Letting Go

Leaders are quite excited to begin working with a coach.  As a coach, I begin the process by orienting the leader to the coaching process, and in the dialogue, I learn what they want:  more skills, more clarity, more effectiveness, more success.  Invariably, they are shocked when I ask them what they want to eliminate!  Acquisition had been their focus.  It’s a wonderful moment in the coaching conversation; silence as the leader thinks.  The shift begins:  the realization that the “end product” is the self, not a shopping cart to be filled with fabulous prizes. 

What had worked for a leader earlier in her/his career may not have the same success today.  Rather than amplifying an old skill or adding a new technique on top of the old one, it is essential to take stock.  What are you doing that you no longer need to do?  What role have you outgrown?  In what ways are you holding yourself back?  What behaviors no longer serve you? 

Six months from now, what do you want to celebrate having eliminated from your life?

7 thoughts on “Letting Go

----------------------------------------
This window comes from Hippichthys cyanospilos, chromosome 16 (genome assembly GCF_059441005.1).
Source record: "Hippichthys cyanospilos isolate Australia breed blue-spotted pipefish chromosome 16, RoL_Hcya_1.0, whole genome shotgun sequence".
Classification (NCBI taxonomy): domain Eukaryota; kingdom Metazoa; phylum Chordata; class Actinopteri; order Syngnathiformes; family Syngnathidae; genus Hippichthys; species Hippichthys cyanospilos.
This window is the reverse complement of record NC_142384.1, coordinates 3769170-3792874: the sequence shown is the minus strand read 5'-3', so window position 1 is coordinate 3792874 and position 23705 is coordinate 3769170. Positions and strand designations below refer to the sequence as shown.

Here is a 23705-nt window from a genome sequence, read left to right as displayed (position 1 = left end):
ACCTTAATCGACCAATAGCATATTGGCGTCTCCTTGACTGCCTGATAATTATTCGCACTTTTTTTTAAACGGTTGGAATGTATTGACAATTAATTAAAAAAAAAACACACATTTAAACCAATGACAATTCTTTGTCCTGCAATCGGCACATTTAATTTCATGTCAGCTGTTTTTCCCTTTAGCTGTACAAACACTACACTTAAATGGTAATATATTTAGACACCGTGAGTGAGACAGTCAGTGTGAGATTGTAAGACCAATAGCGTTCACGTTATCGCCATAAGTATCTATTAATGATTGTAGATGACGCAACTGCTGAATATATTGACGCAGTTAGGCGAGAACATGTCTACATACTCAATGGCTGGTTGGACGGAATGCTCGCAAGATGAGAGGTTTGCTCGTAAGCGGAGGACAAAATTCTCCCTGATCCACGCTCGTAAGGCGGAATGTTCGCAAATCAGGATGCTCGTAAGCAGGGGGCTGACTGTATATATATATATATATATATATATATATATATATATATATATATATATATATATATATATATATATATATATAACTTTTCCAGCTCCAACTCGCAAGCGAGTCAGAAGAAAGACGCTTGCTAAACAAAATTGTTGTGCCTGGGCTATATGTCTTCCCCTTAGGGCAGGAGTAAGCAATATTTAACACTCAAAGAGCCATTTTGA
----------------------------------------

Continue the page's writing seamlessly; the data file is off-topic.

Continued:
1. Mary Ellen, Great post! Very thought-provoking! Those questions can be applied to anyone in any position. As a person grows and experiences work and life daily challenges and situations, what worked before may not be effective now.

  2. In Marshall Goldsmiths book ” What got you here won’t get you there addresses the points you we making. I also believe your behavior directly affects everyone within your organization. Your behavior directly influences your organization’s
    profitability.

  3. I can’t recall the source of the quote, but it goes something like this: “It’s not difficult to learn new information. What is difficult is to forget old information”.

    Pruning is always hard!

  4. I love the shift in the conversation that those questions create. I also think it would be worthwhile to distinguish between eliminating & letting go.
    I think that quote, btw is this, by Dee Hock, who created the concept of the VISA card, amongst other things:
    The problem is never how to get new, innovative thoughts into your mind, but how to get the old ones out. Every mind is a building filled with archaic furniture. Clean out a corner of your mind and creativity will instantly fill it.
    -Dee Hock

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